Liner's sunken hull looks like museum piece

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The sunken Titanic is intact with a hull ``like a museum piece,'' but any salvage attempts would desecrate the gravesite of the more than 1,500 people who went down with it, the first man to view the wreck said Sept. 3. Robert Ballard, chief scientist of the joint US-French venture that found the oceanliner on Sept. 1, described the remote-control television survey he made of the 73-year-old wreck.

``It's standing upright on the bottom,'' Ballard said in a ship-to-shore telephone conversation with ABC News. ``It appears to be in superb condition. One would expect that, given the fact that we're working in extremely deep water that's ice cold and in total darkness. It's an environment of high preservation.''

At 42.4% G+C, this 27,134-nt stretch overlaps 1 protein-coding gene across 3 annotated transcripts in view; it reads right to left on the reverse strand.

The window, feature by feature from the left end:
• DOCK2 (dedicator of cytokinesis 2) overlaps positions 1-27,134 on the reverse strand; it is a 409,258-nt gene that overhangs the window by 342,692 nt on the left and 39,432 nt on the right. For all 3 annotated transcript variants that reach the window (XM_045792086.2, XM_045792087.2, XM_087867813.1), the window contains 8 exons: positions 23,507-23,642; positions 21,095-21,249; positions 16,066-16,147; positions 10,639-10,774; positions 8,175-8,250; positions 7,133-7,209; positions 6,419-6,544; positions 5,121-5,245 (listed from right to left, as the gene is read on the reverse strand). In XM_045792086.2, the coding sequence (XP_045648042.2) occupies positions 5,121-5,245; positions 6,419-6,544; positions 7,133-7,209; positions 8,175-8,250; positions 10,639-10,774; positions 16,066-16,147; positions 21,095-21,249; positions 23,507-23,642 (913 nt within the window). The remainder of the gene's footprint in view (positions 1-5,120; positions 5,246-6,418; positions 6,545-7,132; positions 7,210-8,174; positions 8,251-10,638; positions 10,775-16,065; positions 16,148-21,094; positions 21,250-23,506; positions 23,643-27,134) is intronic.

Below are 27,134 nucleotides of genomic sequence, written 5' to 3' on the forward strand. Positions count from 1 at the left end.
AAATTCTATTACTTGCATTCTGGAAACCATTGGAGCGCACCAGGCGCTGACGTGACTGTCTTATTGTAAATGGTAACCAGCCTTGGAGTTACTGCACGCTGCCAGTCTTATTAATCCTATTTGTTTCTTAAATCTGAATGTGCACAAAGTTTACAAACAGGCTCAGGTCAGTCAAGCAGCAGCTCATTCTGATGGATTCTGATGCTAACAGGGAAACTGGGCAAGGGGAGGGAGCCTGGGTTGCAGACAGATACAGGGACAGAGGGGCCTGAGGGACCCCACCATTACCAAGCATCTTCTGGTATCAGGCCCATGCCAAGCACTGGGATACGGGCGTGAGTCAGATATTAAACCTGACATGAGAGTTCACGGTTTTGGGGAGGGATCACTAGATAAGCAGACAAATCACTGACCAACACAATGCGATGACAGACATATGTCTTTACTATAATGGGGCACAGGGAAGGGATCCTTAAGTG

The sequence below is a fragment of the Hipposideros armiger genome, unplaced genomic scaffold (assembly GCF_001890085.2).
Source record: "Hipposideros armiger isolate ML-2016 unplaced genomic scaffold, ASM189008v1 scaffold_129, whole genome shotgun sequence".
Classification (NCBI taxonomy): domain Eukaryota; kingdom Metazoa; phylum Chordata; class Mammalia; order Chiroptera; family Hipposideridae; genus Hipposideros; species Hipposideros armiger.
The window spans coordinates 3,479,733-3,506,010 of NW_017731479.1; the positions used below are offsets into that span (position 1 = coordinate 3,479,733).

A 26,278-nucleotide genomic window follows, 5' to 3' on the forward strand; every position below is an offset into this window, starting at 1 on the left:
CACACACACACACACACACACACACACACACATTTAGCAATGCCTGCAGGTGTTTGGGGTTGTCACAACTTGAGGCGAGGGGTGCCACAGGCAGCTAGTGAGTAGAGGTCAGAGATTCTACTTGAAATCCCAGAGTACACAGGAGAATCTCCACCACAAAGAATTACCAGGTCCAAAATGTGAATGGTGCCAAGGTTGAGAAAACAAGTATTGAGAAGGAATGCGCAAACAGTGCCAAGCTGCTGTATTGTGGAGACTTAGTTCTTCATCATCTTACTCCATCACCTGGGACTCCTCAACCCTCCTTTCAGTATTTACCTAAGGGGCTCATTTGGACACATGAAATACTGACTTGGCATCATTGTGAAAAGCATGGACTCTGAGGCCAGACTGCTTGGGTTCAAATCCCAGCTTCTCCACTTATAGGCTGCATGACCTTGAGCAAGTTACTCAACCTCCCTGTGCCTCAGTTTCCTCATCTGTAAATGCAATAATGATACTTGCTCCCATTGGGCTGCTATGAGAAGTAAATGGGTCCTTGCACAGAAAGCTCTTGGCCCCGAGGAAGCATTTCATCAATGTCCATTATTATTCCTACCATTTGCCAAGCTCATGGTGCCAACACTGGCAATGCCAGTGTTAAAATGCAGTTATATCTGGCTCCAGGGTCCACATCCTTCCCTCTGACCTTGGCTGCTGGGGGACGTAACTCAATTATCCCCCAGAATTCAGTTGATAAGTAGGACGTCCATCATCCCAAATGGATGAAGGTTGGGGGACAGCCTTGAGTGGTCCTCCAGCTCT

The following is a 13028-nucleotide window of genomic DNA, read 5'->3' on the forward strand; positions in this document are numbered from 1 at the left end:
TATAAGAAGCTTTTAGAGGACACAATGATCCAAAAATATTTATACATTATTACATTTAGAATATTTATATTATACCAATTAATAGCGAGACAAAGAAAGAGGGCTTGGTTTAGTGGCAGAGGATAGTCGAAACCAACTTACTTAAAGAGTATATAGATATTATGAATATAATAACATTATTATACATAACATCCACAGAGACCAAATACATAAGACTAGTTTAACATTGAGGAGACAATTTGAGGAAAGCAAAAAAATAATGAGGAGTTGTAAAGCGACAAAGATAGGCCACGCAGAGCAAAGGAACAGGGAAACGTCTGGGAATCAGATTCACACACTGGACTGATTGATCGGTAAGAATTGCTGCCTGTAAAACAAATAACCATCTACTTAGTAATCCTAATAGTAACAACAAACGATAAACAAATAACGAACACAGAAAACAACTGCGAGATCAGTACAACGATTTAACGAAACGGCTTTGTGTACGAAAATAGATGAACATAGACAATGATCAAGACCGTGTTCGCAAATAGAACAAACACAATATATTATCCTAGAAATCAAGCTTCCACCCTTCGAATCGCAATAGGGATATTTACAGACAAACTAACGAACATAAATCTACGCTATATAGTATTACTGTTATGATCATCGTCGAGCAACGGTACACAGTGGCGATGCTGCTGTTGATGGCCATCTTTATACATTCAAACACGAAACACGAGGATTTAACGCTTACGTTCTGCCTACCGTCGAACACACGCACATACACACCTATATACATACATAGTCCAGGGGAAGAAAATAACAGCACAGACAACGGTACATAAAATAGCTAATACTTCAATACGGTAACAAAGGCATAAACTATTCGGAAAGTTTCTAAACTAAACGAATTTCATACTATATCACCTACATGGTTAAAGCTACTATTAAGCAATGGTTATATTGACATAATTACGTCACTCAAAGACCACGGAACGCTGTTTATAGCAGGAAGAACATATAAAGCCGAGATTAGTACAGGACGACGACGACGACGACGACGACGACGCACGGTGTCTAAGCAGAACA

TV pictures show the ship lying in a deep ocean canyon.

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The Titanic was the biggest, and supposedly the safest liner of its time. Its builders called it unsinkable because of its double steel hull and waterproof compartments. But an iceberg cut a 300-foot gash across several of the compartments and the ship sank on April 14-15, 1912.

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